For the present study, the Spanish team retrospectively examined gender differences in mortality across the left ventricular ejection fraction spectrum in a cohort of patients after a hospitalisation for acute HF. The researchers used a multi-centre prospective registry of those hospitalised and collected demographics, medical history, laboratory and echocardiographic parameters and followed patients over a 6-month period. The primary study endpoints were all-cause, cardiovascular and HF-related mortality. Cardiovascular death was considered secondary to a worsening of HF, acute myocardial infarction, stroke or transient ischaemic attack, whereas HF-related deaths were considered secondary to a worsening of the HF or a sudden cardiac death.
A total of 4812 patients with a mean age of 74.2 years (46.6% women) were included in the analysis. The proportion of patients with a left ventricular ejection fraction (LVEF) of < 40%, 41 – 49% and > 50% was 31.5%, 14.3% and 54.2% respectively. Women were generally older with a mean age of 76.8 years compared to 71.9 years for men and had a higher preserved ejection fraction (70.5% vs 39.9%, female vs male, p < 0.001).
After 6 months, 645 (13.4%) of the patients had died with mortality rates of 13.3% and 13.5% (women vs men, p = 0.82) and there were no significant sex-related differences in all-cause mortality. Moreover, LVEF was not an independent predictor of mortality (HR = 1.02, 95% CI 0.99 – 1.05, p = 0.13). Similarly, rates of cardiovascular mortality were not different between the sexes. However, there was a significant interaction between sex and levels of LVEF (p for interaction = 0.030) and women had a significantly lower risk of cardiovascular mortality at lower LVEF levels (< 25%). There were also no differences between the sexes in HF-related mortality although as with cardiovascular mortality, there were differences across the levels of LVEF and women had a reduced risk of HR-related death. For example, compared to men, women had a reduced risk of HF death at a LVEF of < 43% (HR = 0.77, 95% CI 0.59 – 0.99) In contrast, this risk of death in women became higher as the LVEF increased above 80%.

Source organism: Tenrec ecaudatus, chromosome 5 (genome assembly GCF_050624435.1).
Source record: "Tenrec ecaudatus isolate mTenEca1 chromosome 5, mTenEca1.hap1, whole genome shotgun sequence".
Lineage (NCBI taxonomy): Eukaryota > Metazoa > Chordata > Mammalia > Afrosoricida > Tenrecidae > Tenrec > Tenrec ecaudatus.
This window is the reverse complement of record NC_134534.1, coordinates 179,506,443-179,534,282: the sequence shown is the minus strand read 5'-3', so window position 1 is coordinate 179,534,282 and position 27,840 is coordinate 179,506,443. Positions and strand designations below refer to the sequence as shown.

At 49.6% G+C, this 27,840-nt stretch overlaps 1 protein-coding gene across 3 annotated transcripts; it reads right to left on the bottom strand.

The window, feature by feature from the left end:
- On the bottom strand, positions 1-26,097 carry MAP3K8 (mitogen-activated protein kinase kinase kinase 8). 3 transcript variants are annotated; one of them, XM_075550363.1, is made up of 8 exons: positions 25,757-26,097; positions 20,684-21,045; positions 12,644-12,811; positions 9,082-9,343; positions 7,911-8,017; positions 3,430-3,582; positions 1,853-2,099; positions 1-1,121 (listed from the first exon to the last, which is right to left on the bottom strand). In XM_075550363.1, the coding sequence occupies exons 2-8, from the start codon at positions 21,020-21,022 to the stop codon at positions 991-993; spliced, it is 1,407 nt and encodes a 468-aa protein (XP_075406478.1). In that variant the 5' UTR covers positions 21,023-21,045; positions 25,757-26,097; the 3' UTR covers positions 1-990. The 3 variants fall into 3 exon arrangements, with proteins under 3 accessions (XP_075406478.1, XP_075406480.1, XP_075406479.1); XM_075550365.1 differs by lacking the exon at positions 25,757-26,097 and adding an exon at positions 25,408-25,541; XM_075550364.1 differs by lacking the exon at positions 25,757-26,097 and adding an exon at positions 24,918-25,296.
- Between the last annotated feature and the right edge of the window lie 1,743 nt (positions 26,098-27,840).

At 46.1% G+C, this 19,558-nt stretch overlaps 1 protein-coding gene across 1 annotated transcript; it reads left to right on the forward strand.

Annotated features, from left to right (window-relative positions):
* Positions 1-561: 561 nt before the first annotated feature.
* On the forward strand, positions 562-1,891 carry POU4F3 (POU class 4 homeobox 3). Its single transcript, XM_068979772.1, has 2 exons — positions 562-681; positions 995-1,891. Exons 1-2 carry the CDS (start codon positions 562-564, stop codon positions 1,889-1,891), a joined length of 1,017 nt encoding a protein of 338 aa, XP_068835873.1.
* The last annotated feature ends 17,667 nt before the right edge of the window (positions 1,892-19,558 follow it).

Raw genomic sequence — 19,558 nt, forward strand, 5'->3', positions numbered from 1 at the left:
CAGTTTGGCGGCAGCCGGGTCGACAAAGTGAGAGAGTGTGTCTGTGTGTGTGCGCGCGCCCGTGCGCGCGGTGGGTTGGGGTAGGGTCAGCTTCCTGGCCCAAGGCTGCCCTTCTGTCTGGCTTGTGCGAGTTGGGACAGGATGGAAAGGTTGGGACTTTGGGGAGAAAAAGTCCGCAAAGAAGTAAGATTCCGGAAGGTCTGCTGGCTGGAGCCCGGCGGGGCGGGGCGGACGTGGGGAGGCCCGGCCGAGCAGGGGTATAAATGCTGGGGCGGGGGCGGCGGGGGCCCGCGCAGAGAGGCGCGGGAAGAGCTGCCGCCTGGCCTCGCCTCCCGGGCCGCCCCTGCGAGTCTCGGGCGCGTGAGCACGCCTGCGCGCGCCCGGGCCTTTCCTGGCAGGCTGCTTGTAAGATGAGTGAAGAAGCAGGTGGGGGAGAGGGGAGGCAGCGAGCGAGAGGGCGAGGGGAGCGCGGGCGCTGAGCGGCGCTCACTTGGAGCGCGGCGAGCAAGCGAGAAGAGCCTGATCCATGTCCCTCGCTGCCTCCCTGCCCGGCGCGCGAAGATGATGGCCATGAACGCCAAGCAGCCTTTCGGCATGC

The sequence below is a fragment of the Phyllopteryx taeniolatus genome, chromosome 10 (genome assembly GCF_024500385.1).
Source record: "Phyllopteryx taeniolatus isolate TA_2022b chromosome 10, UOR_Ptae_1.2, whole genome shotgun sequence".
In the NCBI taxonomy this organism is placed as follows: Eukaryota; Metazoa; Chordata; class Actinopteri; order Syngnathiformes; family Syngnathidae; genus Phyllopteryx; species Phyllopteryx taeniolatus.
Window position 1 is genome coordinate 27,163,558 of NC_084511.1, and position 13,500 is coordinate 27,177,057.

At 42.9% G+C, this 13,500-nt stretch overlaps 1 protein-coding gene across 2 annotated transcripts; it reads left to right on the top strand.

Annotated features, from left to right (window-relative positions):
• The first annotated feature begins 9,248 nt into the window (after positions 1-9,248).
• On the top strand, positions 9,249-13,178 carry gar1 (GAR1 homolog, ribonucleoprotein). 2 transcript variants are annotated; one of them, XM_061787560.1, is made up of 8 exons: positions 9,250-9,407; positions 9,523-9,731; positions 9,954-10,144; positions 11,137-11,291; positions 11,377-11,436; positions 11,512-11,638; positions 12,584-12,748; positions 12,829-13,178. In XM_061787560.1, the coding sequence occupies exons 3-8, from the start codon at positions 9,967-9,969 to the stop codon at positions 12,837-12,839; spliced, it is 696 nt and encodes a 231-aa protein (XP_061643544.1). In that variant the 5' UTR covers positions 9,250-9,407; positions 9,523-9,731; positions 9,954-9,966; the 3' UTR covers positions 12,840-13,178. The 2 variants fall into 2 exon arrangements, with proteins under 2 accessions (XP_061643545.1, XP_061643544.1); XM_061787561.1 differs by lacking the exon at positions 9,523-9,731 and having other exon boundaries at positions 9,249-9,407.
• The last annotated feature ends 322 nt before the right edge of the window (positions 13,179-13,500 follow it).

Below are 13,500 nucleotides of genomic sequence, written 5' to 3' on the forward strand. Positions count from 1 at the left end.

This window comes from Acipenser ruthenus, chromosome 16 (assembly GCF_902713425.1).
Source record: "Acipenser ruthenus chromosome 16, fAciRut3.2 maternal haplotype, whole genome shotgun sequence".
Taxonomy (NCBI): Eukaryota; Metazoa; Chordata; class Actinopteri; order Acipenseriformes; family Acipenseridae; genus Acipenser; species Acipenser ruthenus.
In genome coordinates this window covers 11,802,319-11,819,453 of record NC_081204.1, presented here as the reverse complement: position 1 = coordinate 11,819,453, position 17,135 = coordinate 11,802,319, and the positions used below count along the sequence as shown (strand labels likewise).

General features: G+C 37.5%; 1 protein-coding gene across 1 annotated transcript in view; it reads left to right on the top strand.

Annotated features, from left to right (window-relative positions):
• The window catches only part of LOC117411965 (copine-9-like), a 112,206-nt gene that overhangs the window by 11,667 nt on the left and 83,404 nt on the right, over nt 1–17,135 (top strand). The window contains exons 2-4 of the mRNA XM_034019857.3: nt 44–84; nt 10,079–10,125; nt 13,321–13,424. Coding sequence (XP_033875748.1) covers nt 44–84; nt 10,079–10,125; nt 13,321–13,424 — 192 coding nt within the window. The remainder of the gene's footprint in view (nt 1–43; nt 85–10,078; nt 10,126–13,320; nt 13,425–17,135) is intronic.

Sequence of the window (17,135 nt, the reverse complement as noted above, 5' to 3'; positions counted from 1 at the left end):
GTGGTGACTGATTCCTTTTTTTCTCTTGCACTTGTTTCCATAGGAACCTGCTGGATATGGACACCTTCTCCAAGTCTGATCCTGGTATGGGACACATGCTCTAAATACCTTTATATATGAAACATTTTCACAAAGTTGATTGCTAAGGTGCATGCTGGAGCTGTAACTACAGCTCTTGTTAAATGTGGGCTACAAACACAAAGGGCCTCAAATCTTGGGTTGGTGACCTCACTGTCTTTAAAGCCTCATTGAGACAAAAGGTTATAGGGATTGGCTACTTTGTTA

Commenting on these findings, the authors noted that while sex was not a determinant of 6 month all-cause mortality, women had a lower risk of cardiovascular and HR-related mortality where the LVEF was < 25% and < 43% but higher where the LVEF was > 80%. They concluded that further work is required to confirm these findings and to evaluate the potential negative implications of a supra-normal LVEF in women with a preserved ejection fraction.
Santas E et al. Sex-Related Differences in Mortality Following Admission for Acute Heart Failure Across the Left Ventricular Ejection Fraction Spectrum J Am Heart Assoc 2021